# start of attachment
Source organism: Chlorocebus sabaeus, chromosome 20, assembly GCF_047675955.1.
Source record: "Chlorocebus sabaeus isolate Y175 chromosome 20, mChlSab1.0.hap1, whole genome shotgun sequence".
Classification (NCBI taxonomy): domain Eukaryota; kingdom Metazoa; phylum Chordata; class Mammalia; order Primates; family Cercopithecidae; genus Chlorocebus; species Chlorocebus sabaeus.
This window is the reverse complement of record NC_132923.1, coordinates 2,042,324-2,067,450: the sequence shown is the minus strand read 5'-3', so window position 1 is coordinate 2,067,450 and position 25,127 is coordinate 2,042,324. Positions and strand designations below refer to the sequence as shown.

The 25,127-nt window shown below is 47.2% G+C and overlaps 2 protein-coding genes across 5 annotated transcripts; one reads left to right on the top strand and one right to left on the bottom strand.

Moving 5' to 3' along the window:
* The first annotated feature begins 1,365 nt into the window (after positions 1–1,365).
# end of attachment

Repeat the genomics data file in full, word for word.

Source organism: Chlorocebus sabaeus, chromosome 20, assembly GCF_047675955.1.
Source record: "Chlorocebus sabaeus isolate Y175 chromosome 20, mChlSab1.0.hap1, whole genome shotgun sequence".
Classification (NCBI taxonomy): domain Eukaryota; kingdom Metazoa; phylum Chordata; class Mammalia; order Primates; family Cercopithecidae; genus Chlorocebus; species Chlorocebus sabaeus.
This window is the reverse complement of record NC_132923.1, coordinates 2,042,324-2,067,450: the sequence shown is the minus strand read 5'-3', so window position 1 is coordinate 2,067,450 and position 25,127 is coordinate 2,042,324. Positions and strand designations below refer to the sequence as shown.

The 25,127-nt window shown below is 47.2% G+C and overlaps 2 protein-coding genes across 5 annotated transcripts; one reads left to right on the top strand and one right to left on the bottom strand.

Moving 5' to 3' along the window:
* The first annotated feature begins 1,365 nt into the window (after positions 1–1,365).